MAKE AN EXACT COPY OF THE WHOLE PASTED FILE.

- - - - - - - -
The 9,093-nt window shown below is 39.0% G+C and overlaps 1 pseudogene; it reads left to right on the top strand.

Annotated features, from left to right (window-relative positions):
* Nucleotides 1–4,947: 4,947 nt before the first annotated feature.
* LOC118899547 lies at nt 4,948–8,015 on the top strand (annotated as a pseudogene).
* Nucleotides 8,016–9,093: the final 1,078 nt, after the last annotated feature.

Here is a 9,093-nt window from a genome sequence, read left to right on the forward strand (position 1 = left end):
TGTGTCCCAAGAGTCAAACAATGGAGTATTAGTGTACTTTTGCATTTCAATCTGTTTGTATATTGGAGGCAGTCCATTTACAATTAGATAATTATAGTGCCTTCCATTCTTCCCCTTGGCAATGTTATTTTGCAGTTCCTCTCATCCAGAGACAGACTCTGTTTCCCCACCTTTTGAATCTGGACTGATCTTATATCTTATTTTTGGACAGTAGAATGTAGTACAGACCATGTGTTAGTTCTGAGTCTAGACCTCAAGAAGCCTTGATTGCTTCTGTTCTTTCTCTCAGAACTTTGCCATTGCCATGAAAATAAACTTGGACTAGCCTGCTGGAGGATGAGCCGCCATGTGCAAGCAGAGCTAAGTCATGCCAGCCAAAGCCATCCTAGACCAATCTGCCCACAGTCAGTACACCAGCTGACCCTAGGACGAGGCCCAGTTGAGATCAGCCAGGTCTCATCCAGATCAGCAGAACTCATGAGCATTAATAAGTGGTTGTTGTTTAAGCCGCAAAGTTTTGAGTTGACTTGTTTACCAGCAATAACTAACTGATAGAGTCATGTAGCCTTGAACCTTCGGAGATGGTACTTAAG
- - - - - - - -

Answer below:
The 9,093-nt window shown below is 39.0% G+C and overlaps 1 pseudogene; it reads left to right on the top strand.

Annotated features, from left to right (window-relative positions):
* Nucleotides 1–4,947: 4,947 nt before the first annotated feature.
* LOC118899547 lies at nt 4,948–8,015 on the top strand (annotated as a pseudogene).
* Nucleotides 8,016–9,093: the final 1,078 nt, after the last annotated feature.

Here is a 9,093-nt window from a genome sequence, read left to right on the forward strand (position 1 = left end):
TGTGTCCCAAGAGTCAAACAATGGAGTATTAGTGTACTTTTGCATTTCAATCTGTTTGTATATTGGAGGCAGTCCATTTACAATTAGATAATTATAGTGCCTTCCATTCTTCCCCTTGGCAATGTTATTTTGCAGTTCCTCTCATCCAGAGACAGACTCTGTTTCCCCACCTTTTGAATCTGGACTGATCTTATATCTTATTTTTGGACAGTAGAATGTAGTACAGACCATGTGTTAGTTCTGAGTCTAGACCTCAAGAAGCCTTGATTGCTTCTGTTCTTTCTCTCAGAACTTTGCCATTGCCATGAAAATAAACTTGGACTAGCCTGCTGGAGGATGAGCCGCCATGTGCAAGCAGAGCTAAGTCATGCCAGCCAAAGCCATCCTAGACCAATCTGCCCACAGTCAGTACACCAGCTGACCCTAGGACGAGGCCCAGTTGAGATCAGCCAGGTCTCATCCAGATCAGCAGAACTCATGAGCATTAATAAGTGGTTGTTGTTTAAGCCGCAAAGTTTTGAGTTGACTTGTTTACCAGCAATAACTAACTGATAGAGTCATGTAGCCTTGAACCTTCGGAGATGGTACTTAAG